In Vancouver, these homes aren’t purchased aren’t for living in. You buy them, and sell them when you need money. Just like the gold bars you have stashed away in a Swiss bank account. Census numbers peg the number of vacant, or occasionally occupied homes in Metro Vancouver at a mind boggling 66,719. An analysis we did last fall showed that 1 in 10 homes being resold had never been lived in, as identified by the seller… some for over 20 years. Don’t take my word for it though. The world’s most powerful banker, and Canada’s largest developer have already explained Vancouver real estate is used this way.

The foreign buying tax did dampen Vancouver buying. However, China’s change to currency controls is what slowed new capital from just reappearing. China also deployed a 400,000 person army to make sure they could do it. Cities like Auckland, and London are seeing a reduction in Mainland Chinese buying without a tax. Montreal doesn’t have a magic exemption.

Vancouver’s foreign buyers aren’t going to set up a new banking capital overnight. The slow capital build up in the city means home prices don’t just drop. This value retention is what continues to make it attractive. They would sooner find loopholes in the tax, than spend another 30 years turning Montreal into a new bank. These are after all, long-term deposits. They last through many, many governments – and taxes.

Narrative Crafting Is Hitting Montreal

Montreal real estate is performing just a notch above inflation, which is where it should be. However, the city’s real estate industry is flashing early signs of narrative crafting. This is when the industry uses observations that can’t be proven to drive FOMO from buyers. Buy now, or a mysterious person from the East will lock you out of homeownership in your own city!

Once this fear hits, domestic speculators will start driving prices – attracting global speculators. This is when it turns from a healthy market, to a speculative one. They’ll play against each other, until growth tapers. They leave as quickly as they come, and locals are usually left with nothing more than a pile of debt.

Next week we’ll try to publish a pricing model for Montreal. I do think prices will go higher in the city, but not for the reasons most people think it will.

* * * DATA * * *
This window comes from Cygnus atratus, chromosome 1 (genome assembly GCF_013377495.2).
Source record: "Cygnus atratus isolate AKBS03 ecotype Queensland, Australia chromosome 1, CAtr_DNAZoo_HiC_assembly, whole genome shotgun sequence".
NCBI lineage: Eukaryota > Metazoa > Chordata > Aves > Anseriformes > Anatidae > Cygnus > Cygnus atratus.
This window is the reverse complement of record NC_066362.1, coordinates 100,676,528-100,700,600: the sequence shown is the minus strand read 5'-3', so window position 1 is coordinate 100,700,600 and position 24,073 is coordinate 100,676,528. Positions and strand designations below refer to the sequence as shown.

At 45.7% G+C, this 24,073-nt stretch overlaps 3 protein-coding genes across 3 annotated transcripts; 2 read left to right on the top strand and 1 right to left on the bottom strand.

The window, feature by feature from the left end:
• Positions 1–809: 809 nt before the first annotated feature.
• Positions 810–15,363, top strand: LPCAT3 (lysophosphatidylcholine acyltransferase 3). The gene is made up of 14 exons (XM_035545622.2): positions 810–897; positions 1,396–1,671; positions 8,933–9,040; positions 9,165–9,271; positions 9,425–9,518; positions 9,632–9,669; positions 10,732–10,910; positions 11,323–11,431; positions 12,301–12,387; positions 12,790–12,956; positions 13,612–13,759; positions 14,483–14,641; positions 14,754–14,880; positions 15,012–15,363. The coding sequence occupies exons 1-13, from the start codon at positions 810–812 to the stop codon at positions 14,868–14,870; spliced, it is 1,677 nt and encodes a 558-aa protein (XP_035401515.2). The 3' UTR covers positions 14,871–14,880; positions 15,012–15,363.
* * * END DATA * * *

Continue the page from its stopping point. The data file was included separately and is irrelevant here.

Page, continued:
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  • Reply
    Bay Street Guy 7 years ago

    Montreal agents will gerrymander sales numbers to include 2016, which was the great Canadian low interest buying spree. Most people don’t realize that China’s capital controls killed it overnight. Even the highly optimistic (because it’s their business) Juwai revised their numbers down by over 20%.

    2016 was a one time even, and Canadians should be happy if it didn’t happen to them. Greedy d-bags will try to say it’s there turn, but a slow climb will ensure that homeowners won’t be left with a flash crash, wiping out generations of savings.

    As always, great article and insights, Stephen. Good introduction, and I hope you go a little deeper into Montreal sales numbers. Journalists are doing a pretty sloppy job these days.

    • Reply
      Jack 7 years ago

      Living in Montreal, and being on the fringe of buying a house, we have a large down payment that would take out the lions share of the price and limit the need for a mortgage. The problem for me is the price for a 100 year old house requiring a new foundation, pushes the house into the 900k zone with a tiny yard and no driveway.

      This is hard saved money, and my issue with putting that much money into a house, is wouldnt that money better be served earning interest in the market instead of being tied up into a fixer upper which will bleed money for the life of ownership, and will only realize a profit when it’s sold in 40 years? At which point I’ll be near dead a wont be able to enjoy that money. Housing is fools gold, it aint worth squat as long as you live in the house.

      Anyhow, to address some comments, and the article. I drive through westmount, and there is no doubt chinese buyers are present, with chinese realtors and signs, and not to mention my uncle “in law” sold his house for 5% over asking in a matter of days to a recently immigrated chinese family. They will live in the house however.